dinosaur 3d skull
PhD student Kimberley Chapelle at work in the field.(Wits University) Wits University

A researcher was able to reconstruct a 200-year-old dinosaur skull using the Wits MicroFocus CT facility to peer inside and made it a 3D downloadable file for anyone to open and see.

The digital reconstruction of the South African dinosaur, Massospondylus, has made it possible for researchers to make 3D prints and facilitate future research on other dinosaurs anywhere in the world.

Kimi Chapelle, a PhD student at the Evolutionary Studies Institute at the University of the Witwatersrand in Johannesburg, South Africa (Wits), whose paper has been published in the open-access journal, PeerJ, used the CT facility to rebuild every bone of Massospondylus's cranium, including tiny nerves exiting the brain and the balance organs of the inner ear.

Making it available for download online means "any researcher or member of the public can print their own Massospondylus skull at home," says Chapelle.

Massospondylus, named in 1854 by the celebrated anatomist Sir Richard Owen, was found in 1976 in the form of fossil eggs and embryos in Golden Gate National Park in South Africa by James Kitching. But the skull of Massospondylus has been the focus of an in-depth anatomical investigation only now.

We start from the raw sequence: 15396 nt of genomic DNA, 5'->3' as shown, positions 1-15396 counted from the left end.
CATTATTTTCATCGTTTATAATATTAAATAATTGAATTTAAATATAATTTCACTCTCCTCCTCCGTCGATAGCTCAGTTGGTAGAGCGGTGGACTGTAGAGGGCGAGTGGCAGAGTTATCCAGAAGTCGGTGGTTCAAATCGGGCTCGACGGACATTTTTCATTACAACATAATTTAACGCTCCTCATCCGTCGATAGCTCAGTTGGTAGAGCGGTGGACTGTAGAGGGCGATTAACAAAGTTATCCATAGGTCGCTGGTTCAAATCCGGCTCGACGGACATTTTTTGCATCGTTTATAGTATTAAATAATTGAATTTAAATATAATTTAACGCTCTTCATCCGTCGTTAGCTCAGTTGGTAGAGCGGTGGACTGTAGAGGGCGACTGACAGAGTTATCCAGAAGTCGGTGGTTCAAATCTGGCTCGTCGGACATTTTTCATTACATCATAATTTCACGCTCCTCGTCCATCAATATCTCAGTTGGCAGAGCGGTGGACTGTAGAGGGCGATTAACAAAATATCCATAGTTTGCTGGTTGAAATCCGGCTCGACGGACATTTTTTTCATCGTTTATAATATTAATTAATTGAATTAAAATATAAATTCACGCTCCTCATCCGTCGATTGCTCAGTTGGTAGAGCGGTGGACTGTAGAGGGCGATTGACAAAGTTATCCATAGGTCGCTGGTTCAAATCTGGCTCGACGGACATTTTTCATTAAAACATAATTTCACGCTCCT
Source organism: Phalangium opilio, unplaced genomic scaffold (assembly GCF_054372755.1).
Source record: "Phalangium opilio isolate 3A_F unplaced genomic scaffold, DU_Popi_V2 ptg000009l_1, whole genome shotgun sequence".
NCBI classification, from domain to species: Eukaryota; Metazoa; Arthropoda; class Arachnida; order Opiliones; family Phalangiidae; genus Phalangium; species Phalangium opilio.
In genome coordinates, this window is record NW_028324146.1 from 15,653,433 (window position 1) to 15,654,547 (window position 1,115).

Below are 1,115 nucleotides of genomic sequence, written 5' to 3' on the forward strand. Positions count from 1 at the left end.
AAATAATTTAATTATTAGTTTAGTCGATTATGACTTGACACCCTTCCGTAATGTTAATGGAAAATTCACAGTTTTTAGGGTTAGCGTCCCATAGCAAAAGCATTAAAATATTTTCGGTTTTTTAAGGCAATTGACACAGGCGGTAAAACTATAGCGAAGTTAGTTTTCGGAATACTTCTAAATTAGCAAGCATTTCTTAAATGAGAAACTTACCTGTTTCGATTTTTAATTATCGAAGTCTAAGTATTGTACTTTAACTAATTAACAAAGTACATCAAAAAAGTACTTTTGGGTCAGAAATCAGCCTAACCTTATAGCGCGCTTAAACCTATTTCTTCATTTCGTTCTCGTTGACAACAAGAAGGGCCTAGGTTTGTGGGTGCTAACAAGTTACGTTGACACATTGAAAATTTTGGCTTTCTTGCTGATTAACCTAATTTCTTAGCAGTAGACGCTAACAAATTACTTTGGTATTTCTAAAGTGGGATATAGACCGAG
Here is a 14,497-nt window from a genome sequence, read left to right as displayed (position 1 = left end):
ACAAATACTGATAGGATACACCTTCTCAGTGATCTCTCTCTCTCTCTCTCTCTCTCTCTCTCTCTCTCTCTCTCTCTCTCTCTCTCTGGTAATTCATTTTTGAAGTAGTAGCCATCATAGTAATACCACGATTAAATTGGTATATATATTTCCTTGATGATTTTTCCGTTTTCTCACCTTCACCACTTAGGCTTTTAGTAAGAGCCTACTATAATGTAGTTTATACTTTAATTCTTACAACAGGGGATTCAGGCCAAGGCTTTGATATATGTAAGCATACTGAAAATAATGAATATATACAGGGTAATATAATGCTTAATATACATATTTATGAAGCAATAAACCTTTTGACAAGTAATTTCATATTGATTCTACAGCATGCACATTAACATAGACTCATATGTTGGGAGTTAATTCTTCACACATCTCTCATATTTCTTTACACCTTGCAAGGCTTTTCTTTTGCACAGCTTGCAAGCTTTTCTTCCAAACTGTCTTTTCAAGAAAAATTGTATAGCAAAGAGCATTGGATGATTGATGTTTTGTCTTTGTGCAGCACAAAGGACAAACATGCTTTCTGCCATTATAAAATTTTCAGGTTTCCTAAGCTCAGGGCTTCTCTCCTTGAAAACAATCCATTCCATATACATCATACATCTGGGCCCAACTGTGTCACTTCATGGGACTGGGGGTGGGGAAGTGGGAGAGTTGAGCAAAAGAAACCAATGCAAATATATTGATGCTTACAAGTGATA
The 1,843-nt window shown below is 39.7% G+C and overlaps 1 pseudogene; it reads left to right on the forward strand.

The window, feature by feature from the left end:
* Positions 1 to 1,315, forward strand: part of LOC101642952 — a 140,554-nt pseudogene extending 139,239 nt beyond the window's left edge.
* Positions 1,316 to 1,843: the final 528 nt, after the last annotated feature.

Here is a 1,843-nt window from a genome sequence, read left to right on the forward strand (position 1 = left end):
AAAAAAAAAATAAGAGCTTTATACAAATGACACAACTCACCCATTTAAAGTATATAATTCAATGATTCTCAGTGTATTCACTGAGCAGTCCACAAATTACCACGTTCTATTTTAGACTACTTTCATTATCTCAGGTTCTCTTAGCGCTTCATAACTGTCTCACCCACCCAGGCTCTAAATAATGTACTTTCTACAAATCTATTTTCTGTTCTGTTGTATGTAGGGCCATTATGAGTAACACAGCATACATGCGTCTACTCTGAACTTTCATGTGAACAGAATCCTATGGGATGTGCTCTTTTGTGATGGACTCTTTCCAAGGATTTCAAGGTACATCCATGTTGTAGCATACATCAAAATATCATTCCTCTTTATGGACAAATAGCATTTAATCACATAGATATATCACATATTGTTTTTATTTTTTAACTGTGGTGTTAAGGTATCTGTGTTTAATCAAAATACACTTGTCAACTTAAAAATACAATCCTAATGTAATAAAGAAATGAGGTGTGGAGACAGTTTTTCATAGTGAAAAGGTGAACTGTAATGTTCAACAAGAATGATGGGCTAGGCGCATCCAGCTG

"I started digitally reconstructing the skull of Massospondylus and found all these features that had never been described," said Chapelle.

She was able to find tiny details on how the inner ear and the middle ear contacted each other, where the nerves connecting different parts of the skull to the brain were and which bones they went through. The replacement teeth don't erupt in a specific pattern and are present on all teeth, and that the bones that surround the brain in this specific fossil were not fully fused, she noticed in her reconstruction of the dinosaur's skull.

"By comparing the inner ear to that of other dinosaurs, we can try and interpret things like how they held their heads and how they moved. You can actually see tiny replacement teeth in the bones of the jaws, showing us that Massospondylus continuously replaced its teeth, like crocodiles do," says Chapelle.

Since the bones of the braincase aren't fully fused means that the fossil belongs to an individual that is not fully grown, she says trying to further elaborate on "how Massospondylus grew, how fast it grew and how big it could grow."

Chapelle is excited to study how Massospondylus babies weighing less than 100g grow up to be half-tonne adults? "I'll be using scans of other specimens to answer new questions," says the PhD scholar. Her supervisor and co-author of the study Prof. Jonah Choiniere, adds, "It's changing the way we do dinosaur research."

Massospondylus fossil findings have been aplenty in South Africa, ranging in size from hatchlings to adult.